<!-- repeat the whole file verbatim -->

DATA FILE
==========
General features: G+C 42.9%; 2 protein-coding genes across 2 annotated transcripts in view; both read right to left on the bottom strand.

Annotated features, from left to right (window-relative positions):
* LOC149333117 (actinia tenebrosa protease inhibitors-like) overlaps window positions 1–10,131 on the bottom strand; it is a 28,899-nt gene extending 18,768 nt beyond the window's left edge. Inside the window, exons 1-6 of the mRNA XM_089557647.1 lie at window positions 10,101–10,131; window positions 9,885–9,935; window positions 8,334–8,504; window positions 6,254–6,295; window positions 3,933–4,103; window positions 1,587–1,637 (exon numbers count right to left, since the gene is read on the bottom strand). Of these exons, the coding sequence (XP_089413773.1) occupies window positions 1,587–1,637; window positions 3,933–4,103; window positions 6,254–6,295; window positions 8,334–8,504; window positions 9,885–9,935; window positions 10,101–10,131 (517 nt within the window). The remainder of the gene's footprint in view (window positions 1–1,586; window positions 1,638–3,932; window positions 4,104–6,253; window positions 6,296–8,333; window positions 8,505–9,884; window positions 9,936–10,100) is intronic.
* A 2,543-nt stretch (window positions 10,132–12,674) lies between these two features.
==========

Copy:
General features: G+C 42.9%; 2 protein-coding genes across 2 annotated transcripts in view; both read right to left on the bottom strand.

Annotated features, from left to right (window-relative positions):
* LOC149333117 (actinia tenebrosa protease inhibitors-like) overlaps window positions 1–10,131 on the bottom strand; it is a 28,899-nt gene extending 18,768 nt beyond the window's left edge. Inside the window, exons 1-6 of the mRNA XM_089557647.1 lie at window positions 10,101–10,131; window positions 9,885–9,935; window positions 8,334–8,504; window positions 6,254–6,295; window positions 3,933–4,103; window positions 1,587–1,637 (exon numbers count right to left, since the gene is read on the bottom strand). Of these exons, the coding sequence (XP_089413773.1) occupies window positions 1,587–1,637; window positions 3,933–4,103; window positions 6,254–6,295; window positions 8,334–8,504; window positions 9,885–9,935; window positions 10,101–10,131 (517 nt within the window). The remainder of the gene's footprint in view (window positions 1–1,586; window positions 1,638–3,932; window positions 4,104–6,253; window positions 6,296–8,333; window positions 8,505–9,884; window positions 9,936–10,100) is intronic.
* A 2,543-nt stretch (window positions 10,132–12,674) lies between these two features.